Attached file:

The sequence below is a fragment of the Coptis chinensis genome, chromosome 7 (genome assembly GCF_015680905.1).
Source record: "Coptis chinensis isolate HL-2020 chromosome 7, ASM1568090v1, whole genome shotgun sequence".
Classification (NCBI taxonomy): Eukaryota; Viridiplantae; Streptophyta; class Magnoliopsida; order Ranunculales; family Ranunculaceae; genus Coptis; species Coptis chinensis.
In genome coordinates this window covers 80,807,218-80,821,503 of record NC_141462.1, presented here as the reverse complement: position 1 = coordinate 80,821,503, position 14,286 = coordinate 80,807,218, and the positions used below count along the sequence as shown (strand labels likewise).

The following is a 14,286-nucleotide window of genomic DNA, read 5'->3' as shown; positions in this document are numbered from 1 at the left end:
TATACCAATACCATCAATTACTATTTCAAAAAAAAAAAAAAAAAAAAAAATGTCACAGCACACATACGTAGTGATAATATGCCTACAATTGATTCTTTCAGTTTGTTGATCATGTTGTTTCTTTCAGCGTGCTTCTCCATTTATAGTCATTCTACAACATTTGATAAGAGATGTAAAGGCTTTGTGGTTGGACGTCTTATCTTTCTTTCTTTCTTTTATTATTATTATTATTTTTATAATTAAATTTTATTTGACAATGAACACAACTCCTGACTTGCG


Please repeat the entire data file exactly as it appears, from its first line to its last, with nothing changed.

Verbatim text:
The sequence below is a fragment of the Coptis chinensis genome, chromosome 7 (genome assembly GCF_015680905.1).
Source record: "Coptis chinensis isolate HL-2020 chromosome 7, ASM1568090v1, whole genome shotgun sequence".
Classification (NCBI taxonomy): Eukaryota; Viridiplantae; Streptophyta; class Magnoliopsida; order Ranunculales; family Ranunculaceae; genus Coptis; species Coptis chinensis.
In genome coordinates this window covers 80,807,218-80,821,503 of record NC_141462.1, presented here as the reverse complement: position 1 = coordinate 80,821,503, position 14,286 = coordinate 80,807,218, and the positions used below count along the sequence as shown (strand labels likewise).

The following is a 14,286-nucleotide window of genomic DNA, read 5'->3' as shown; positions in this document are numbered from 1 at the left end:
TATACCAATACCATCAATTACTATTTCAAAAAAAAAAAAAAAAAAAAAAATGTCACAGCACACATACGTAGTGATAATATGCCTACAATTGATTCTTTCAGTTTGTTGATCATGTTGTTTCTTTCAGCGTGCTTCTCCATTTATAGTCATTCTACAACATTTGATAAGAGATGTAAAGGCTTTGTGGTTGGACGTCTTATCTTTCTTTCTTTCTTTTATTATTATTATTATTTTTATAATTAAATTTTATTTGACAATGAACACAACTCCTGACTTGCG